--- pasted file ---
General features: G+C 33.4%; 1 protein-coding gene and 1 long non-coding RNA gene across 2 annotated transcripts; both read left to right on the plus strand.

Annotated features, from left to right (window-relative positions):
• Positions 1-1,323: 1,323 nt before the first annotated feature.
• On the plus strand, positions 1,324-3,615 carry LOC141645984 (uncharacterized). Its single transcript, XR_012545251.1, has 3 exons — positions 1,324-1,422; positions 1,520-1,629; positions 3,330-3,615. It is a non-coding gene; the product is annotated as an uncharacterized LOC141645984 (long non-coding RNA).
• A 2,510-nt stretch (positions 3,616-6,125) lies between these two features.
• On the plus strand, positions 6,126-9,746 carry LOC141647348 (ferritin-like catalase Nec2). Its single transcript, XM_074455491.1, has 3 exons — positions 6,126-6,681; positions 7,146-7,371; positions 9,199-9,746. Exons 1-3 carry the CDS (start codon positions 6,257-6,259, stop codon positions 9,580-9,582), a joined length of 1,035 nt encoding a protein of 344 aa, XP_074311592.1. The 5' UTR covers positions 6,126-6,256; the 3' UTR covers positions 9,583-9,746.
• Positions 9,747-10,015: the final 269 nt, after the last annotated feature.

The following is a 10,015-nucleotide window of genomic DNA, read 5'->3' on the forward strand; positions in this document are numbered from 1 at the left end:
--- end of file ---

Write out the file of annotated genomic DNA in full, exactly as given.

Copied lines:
General features: G+C 33.4%; 1 protein-coding gene and 1 long non-coding RNA gene across 2 annotated transcripts; both read left to right on the plus strand.

Annotated features, from left to right (window-relative positions):
• Positions 1-1,323: 1,323 nt before the first annotated feature.
• On the plus strand, positions 1,324-3,615 carry LOC141645984 (uncharacterized). Its single transcript, XR_012545251.1, has 3 exons — positions 1,324-1,422; positions 1,520-1,629; positions 3,330-3,615. It is a non-coding gene; the product is annotated as an uncharacterized LOC141645984 (long non-coding RNA).
• A 2,510-nt stretch (positions 3,616-6,125) lies between these two features.
• On the plus strand, positions 6,126-9,746 carry LOC141647348 (ferritin-like catalase Nec2). Its single transcript, XM_074455491.1, has 3 exons — positions 6,126-6,681; positions 7,146-7,371; positions 9,199-9,746. Exons 1-3 carry the CDS (start codon positions 6,257-6,259, stop codon positions 9,580-9,582), a joined length of 1,035 nt encoding a protein of 344 aa, XP_074311592.1. The 5' UTR covers positions 6,126-6,256; the 3' UTR covers positions 9,583-9,746.
• Positions 9,747-10,015: the final 269 nt, after the last annotated feature.

The following is a 10,015-nucleotide window of genomic DNA, read 5'->3' on the forward strand; positions in this document are numbered from 1 at the left end: